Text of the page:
As part of our policy to donate 5% of our profits to charity and social enterprises, we were delighted to contribute funds to help produce an abridged version of the environmental documentary Plastic Shores so that it could be used as an educational tool in secondary schools.Plastic Shores was produced and directed by Edward Scott-Clarke from Tisbury in Wiltshire and is about the impact of plastic waste on the world’s oceans. Ed explains the concerns which led him to produce the film:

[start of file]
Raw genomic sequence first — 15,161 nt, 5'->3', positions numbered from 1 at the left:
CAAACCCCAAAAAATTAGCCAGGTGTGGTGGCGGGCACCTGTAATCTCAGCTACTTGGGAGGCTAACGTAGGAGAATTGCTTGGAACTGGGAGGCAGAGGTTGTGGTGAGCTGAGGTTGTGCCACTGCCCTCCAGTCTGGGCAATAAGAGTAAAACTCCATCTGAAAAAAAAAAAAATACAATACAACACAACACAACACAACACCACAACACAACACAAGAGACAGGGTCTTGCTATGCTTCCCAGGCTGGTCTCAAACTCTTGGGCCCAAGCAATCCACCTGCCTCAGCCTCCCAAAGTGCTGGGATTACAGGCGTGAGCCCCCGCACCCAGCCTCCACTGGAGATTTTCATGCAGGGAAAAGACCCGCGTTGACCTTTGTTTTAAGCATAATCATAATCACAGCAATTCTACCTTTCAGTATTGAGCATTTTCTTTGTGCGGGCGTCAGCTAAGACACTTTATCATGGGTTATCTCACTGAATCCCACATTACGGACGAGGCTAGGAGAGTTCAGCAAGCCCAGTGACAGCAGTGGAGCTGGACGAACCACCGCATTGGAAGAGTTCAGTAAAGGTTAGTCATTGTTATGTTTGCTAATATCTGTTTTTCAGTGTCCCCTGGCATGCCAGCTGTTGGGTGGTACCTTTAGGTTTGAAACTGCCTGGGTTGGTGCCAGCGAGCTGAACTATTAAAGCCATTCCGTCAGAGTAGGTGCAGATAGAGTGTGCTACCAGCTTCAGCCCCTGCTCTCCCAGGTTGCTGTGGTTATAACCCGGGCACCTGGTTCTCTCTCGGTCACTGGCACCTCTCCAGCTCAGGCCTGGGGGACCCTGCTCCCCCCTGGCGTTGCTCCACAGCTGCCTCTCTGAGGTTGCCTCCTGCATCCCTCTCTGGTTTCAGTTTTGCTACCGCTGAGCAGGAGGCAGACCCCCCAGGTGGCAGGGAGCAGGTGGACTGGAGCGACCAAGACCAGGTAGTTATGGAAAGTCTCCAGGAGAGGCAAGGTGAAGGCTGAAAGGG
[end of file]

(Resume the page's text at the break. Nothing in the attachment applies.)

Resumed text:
I distinctly remember the first moment I found out about the so-called ‘Great Pacific Garbage Patch’. At the time, around October 2010, I was the green specialist at a government thinktank in London. One of my duties was to sift through news outlets for information on how environmental issues could affect UK foreign policy and one day, while riffling through the Independent, I discovered an article on plastic pollution. Four months later I had quit the thinktank job and taken a plane to the USA with a friend and a camera to find out more. The Independent article was fascinating (although technically false in the detail). It described a floating island of plastic in the North Pacific twice the size of Texas. In my mind’s eye I imagined a floating landfill, so thick one could walk across it. This was very different to the reality. I attended the UN’s 5th International Marine Debris Conference in Hawaii and while there met the who’s who of experts, politicians, and environmentalists related to the problem of plastic pollution. The story that unfolded revealed a problem far more significant than I could have imagined. Although the Great Pacific Garbage Patch is the most talked about, there are actually several patches, one for every major ocean in the world (and numerous smaller ones). A garbage patch is created within an oceanic gyre, or an area of circulating currents. In the North Pacific the currents circulate in a clockwise direction between Asia and North America. All the waste washed into the North Pacific travels these gyres and eventually collect in areas of quieter water within the currents. But the idea of a floating island of plastic waste is, unfortunately, just a myth. I say unfortunately as the problem would be a lot easier to deal with if this ‘floating island’ existed. In reality, most of the plastics in the world’s garbage patches are so-called Microplastics (pieces below 5mm in size) making them impossible to collect without a trawl. Microplastics have the potential to be an even worse problem than larger forms of marine debris, which can be responsible for serious harm and death to aquatic wildlife. Microplastics enter the food chain through ingestion and release all sorts of chemicals, potentially causing health problems the further up the chain they progress. For species at the top of the chain, like human beings, consequences can be severe. The fact that we now produce close to 100 million tonnes of disposable plastic every year and 6 million tonnes of waste gets into the world’s oceans, the problem is going to get worse, particularly as we cannot collect what is already out there. Plastic is a very durable material and a plastic bottle, for example, can take around 450 years to degrade. There is an enormous problem on the horizon and we need to start tackling it now.Plastic Shores has been premiered at the United Nations with screenings at the OECD, the European Commission and the US House of Congress. The full version of the film (58 minutes) can be purchased at www.plasticshoresmovie.com. The 30-minute abridged version will also be available on the same website. Barchester have a limited number of copies that we will distribute to our clients that are teachers or work in education. If you work in education and are interested in a copy, please do get in touch.